Music Q&A: Kodaline

Kodaline perform in an intimate gig in Manchester this week. Here drummer Vinny May tells Big Issue North about the songs he wishes he'd written

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What informs your music/songwriting?
Life. I mainly write about experiences I’ve had or how I feel about something at any given moment. Occasionally I’ll make up a story, but my favourite songs are the ones about real life experiences – it’s very difficult to fake that. I always start with a story or a lyric, melody and chords usually just fall into place. I never second-guess a melody – after that building the music around the song is the fun part.

How have you evolved as a band evolved over the years?
We’ve grown as individuals, we’ve known each other since we were eight years old, in a way we’re like brothers from different mothers. Musically it’s all about making compromises, trying to keep everyone happy but at the same time pushing our boundaries as a band. We’re always evolving and challenging each other and we’ve come a long way. We’re better songwriters/musicians now due to touring all over the world and playing countless shows, but we’ve still got a lot to learn.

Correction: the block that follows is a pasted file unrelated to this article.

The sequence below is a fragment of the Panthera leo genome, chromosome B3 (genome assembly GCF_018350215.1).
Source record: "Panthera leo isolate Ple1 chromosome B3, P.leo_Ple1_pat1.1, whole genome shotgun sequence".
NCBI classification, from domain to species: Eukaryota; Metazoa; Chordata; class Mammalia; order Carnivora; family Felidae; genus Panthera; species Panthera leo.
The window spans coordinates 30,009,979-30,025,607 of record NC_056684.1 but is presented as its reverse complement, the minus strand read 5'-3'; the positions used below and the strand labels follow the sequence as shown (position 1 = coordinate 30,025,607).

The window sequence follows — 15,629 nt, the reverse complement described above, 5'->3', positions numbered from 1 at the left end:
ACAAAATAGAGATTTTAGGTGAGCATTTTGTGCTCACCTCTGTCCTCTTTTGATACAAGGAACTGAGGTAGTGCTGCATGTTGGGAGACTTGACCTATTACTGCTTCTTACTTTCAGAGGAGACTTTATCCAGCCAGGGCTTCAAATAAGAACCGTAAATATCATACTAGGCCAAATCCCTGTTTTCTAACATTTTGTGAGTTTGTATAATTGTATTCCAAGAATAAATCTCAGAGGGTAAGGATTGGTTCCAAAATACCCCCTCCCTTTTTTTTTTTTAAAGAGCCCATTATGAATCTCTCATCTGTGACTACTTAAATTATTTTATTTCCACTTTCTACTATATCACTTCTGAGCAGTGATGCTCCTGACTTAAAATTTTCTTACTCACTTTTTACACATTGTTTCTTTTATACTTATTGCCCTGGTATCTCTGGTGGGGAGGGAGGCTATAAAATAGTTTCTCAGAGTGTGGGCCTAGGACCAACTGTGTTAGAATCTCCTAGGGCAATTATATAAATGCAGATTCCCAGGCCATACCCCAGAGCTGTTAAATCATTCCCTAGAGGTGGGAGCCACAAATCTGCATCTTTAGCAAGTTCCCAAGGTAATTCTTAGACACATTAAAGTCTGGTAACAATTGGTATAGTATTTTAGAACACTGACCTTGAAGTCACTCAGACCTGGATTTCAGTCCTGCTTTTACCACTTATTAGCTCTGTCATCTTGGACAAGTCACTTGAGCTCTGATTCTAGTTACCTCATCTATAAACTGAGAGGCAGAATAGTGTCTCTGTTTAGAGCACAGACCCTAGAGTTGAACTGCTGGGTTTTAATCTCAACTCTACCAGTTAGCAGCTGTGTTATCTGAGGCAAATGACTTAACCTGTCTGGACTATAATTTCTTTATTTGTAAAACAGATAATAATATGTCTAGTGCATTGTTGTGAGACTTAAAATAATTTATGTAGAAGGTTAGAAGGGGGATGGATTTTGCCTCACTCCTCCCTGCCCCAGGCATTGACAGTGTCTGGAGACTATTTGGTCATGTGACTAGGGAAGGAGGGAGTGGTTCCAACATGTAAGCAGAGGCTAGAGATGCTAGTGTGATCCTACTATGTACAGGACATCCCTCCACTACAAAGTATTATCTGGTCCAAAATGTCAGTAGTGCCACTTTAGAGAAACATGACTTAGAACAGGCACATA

What are you up to at the moment artistically?
Right now I’m sitting in an airport – I usually write lyrics while I’m on the move. I’ll probably sit down and flesh them out into songs later on in my hotel or during the week. I’m listening to a lot of new music, Post Malone, Khalid, Sigrid being a few. Most importantly we’re gearing up to release our third album on the 10th of August. It’s called Politics of Living.

What’s on your rider?
Few Beers, some fruit and occasionally a bottle of gin. We’re not very fancy.

Tell us your most embarrassing or surreal experience.
I’ve gotten locked out of my hotel room in my boxers a few times and had to walk down to reception – that was embarrassing. U2 invited us into their rehearsal room in LA, they played a full private show for us, and halfway through their set Robbie Keane and Steven Gerrard walked in. That was incredibly surreal. Bono was telling stories in between the songs and cracking jokes.

What song do you wish you’d written?
That’s a tough question. I’d probably say Imagine by John Lennon, Always On My Mind by Willie Nelson, My Way by Frank Sinatra or Wonderful World by Louis Armstrong. In terms of newer artists I’d say Beyoncé’s All Night, Macklemore’s Same Love or Ed Sheehan Perfect.

What’s your worst lyric?
Hard to choose a lyric although I once wrote a song about my girlfriend getting scammed online, it was called Scam Diana… it was more of a joke than a song – catchy though.

Kodaline play at the Deaf Institute in Manchester on 12 July

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